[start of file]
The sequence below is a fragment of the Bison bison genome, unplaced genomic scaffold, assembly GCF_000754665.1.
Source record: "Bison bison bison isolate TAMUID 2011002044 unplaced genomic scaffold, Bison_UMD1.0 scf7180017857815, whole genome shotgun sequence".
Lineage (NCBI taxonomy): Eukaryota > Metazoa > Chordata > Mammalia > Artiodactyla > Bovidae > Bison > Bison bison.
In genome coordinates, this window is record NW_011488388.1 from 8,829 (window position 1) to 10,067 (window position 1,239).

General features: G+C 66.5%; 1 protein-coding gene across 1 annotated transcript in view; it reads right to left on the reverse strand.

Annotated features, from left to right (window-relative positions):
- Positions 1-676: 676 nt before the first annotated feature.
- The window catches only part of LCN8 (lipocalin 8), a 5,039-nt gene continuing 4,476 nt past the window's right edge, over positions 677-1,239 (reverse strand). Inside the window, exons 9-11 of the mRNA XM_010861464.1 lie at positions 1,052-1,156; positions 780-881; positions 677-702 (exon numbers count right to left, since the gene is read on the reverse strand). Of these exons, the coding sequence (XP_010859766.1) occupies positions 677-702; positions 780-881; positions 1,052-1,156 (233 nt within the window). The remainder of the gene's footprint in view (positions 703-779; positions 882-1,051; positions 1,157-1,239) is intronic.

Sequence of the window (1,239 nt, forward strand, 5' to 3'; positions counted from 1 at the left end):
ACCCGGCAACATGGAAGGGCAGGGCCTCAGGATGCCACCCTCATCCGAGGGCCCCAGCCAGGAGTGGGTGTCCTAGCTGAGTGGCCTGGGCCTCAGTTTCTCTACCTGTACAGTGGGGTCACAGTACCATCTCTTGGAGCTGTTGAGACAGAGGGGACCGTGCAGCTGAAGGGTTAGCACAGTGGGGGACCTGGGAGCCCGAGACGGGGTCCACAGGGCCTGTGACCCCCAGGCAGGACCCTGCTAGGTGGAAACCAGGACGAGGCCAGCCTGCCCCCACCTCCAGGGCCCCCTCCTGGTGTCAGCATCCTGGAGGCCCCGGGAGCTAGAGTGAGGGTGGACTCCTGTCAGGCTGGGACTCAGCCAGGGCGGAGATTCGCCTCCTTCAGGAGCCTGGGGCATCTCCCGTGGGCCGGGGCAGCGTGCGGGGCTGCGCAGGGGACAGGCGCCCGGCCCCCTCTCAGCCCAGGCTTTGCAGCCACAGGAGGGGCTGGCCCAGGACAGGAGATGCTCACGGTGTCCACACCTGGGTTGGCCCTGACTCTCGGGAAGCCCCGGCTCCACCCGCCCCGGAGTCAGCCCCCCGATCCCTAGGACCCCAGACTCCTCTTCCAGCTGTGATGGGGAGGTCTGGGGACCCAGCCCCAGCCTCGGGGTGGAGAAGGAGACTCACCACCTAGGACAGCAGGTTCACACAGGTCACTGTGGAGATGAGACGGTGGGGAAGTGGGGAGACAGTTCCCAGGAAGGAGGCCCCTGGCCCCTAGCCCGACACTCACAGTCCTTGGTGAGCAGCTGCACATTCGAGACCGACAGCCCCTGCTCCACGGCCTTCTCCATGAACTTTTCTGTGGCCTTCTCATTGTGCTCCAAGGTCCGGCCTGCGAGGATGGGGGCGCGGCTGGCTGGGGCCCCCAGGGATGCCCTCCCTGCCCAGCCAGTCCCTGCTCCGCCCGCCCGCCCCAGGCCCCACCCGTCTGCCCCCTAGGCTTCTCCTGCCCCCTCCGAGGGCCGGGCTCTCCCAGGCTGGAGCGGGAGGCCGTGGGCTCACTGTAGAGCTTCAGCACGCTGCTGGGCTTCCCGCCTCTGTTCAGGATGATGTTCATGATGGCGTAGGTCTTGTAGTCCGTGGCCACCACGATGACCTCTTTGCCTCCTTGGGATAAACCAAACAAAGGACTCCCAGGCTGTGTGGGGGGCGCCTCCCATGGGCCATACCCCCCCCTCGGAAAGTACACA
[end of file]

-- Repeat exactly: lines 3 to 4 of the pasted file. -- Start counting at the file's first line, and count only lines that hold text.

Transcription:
Lineage (NCBI taxonomy): Eukaryota > Metazoa > Chordata > Mammalia > Artiodactyla > Bovidae > Bison > Bison bison.
In genome coordinates, this window is record NW_011488388.1 from 8,829 (window position 1) to 10,067 (window position 1,239).